Islamist terrorists are stepping up their persecution of Christians in Bangladesh after a rapid rise in converts.
The latest was at the start of July when more than 20 people were murdered in an Islamist terror attack on a restaurant in the diplomatic zone in Dhaka.
According to local pastors, this was just the latest in a series of attacks deliberately aimed by extremists at Christians and other minorities.
A worker for Christian advocacy charity Open Doors told the Express:"Survivors of the attack said the killers made their hostages recite verses from the Koran. Those who could were spared, while those unable to were killed. This latest attack, however, is the first concerted attack on foreigners, marking a major escalation in a campaign by militants."
Even though Bangladesh is a secular country, others have been killed or attacked for their Christian faith.
More than 163 million people live in Bangladesh, where nine in ten are Muslim. There are fewer than 830,000 Christians and Islam is the state religion.
The warnings come after new figures show numbers of Muslims converting to Christianity in Bangladesh are on the rise. The human rights organisation Christian Freedom International reports that there is a growing number of Muslims who have been pledging their lives to Christ. It is estimated that as many as 91,000 Muslims all across Bangladesh have converted to Christianity in just six years, in spite of knowing it could cost them their lives.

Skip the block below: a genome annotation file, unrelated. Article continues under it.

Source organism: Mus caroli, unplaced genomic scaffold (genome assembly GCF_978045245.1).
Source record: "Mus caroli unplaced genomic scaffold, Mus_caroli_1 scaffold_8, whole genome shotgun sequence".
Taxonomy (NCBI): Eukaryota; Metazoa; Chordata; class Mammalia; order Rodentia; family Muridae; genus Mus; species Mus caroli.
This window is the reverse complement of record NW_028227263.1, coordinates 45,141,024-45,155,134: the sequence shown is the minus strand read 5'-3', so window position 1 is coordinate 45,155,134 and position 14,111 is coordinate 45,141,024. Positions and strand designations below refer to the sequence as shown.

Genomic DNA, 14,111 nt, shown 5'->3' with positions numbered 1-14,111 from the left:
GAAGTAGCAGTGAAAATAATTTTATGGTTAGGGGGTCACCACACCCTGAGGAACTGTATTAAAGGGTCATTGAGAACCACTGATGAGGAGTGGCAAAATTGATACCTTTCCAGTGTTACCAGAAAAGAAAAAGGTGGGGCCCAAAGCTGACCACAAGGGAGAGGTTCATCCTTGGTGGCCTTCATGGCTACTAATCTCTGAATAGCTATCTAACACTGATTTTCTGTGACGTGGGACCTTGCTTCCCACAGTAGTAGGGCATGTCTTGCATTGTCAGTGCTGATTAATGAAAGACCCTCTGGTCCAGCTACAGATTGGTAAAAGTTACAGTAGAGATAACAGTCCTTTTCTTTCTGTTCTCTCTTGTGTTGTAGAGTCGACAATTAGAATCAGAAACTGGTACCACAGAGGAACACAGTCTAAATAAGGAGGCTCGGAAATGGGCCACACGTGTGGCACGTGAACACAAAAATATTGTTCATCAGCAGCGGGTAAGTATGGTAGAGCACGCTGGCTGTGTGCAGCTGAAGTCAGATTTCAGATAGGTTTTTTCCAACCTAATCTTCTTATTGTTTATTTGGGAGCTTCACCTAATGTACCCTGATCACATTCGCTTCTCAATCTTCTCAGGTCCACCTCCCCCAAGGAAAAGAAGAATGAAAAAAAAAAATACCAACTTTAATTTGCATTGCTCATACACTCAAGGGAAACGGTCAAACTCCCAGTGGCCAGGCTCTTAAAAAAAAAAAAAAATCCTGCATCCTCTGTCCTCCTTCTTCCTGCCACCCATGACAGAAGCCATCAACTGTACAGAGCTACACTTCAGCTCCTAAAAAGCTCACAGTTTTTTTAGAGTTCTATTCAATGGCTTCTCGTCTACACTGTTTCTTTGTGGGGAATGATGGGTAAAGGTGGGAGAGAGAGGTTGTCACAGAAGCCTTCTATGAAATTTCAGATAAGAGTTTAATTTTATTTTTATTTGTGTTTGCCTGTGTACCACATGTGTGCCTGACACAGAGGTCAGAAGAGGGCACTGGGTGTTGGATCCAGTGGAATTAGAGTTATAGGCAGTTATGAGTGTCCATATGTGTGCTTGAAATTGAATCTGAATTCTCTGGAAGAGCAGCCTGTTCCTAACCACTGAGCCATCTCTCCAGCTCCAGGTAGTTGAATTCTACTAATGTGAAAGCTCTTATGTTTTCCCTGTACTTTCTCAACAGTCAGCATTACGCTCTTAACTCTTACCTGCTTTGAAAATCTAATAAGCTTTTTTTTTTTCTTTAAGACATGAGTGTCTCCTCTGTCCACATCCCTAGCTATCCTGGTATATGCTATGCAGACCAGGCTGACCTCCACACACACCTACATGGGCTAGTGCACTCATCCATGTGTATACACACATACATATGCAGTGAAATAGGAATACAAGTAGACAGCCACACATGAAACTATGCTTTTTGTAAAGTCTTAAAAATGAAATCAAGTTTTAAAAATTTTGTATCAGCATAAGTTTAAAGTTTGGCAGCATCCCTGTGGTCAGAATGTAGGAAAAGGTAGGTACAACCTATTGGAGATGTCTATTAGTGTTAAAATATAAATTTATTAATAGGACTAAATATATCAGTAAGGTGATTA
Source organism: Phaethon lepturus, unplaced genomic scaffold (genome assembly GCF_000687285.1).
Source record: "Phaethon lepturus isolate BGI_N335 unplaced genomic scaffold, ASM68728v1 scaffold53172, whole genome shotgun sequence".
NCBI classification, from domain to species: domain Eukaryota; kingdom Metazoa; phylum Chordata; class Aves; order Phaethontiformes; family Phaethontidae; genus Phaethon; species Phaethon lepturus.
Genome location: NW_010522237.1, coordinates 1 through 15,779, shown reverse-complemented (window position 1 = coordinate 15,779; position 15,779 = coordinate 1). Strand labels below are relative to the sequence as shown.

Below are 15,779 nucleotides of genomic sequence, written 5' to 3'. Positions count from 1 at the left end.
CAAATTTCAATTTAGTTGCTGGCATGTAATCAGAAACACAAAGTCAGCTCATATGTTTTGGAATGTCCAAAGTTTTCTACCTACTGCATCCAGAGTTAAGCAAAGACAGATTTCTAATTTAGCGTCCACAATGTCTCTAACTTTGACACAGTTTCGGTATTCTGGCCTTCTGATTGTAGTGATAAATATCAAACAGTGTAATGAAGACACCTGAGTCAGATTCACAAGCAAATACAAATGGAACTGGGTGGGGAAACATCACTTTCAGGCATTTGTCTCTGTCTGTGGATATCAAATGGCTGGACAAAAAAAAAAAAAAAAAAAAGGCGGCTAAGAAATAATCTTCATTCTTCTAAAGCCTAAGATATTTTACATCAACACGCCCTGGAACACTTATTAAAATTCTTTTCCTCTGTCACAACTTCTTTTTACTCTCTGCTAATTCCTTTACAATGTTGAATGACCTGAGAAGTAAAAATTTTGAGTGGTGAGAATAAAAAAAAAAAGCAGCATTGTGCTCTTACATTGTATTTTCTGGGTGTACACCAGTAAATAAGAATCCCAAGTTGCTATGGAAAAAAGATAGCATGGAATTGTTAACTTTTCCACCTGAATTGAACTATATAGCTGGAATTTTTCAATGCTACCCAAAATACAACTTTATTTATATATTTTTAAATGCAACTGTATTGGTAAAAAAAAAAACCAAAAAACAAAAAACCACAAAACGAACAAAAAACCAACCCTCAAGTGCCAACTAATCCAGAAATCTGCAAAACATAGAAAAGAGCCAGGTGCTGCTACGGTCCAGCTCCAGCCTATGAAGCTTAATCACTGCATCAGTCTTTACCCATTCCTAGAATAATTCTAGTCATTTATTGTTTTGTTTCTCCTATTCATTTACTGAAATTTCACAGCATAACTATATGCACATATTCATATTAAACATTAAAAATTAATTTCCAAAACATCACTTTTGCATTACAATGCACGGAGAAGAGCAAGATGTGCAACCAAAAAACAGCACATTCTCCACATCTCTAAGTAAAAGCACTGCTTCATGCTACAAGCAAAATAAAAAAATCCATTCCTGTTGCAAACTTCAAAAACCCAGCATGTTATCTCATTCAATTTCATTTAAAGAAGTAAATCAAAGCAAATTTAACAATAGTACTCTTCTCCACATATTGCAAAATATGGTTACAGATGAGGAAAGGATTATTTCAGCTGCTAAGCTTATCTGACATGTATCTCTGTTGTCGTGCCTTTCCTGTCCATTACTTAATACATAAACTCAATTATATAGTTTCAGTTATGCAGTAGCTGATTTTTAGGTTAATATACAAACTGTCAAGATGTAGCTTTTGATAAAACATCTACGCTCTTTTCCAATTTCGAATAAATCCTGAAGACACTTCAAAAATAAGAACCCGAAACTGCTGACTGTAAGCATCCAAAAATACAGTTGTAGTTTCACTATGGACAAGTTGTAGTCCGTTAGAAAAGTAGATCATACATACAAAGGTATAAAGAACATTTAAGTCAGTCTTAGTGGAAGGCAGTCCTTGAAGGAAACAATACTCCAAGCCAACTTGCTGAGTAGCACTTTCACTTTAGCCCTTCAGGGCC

According to Open Doors, despite declaring war on radical groups, Bangladesh's government is known to give in to Islamic pressure. Open Doors says: "Christians remain at risk, particularly in rural areas where they face pressure from families and religious leaders. Violence has increased: a convert to Christianity was killed for her faith, the names of church leaders appeared on a list with death threats, and a pastor was stabbed. Bangladesh's constitution declares that Islam is the state religion, though it is a secular country that allows the practice of religious freedom."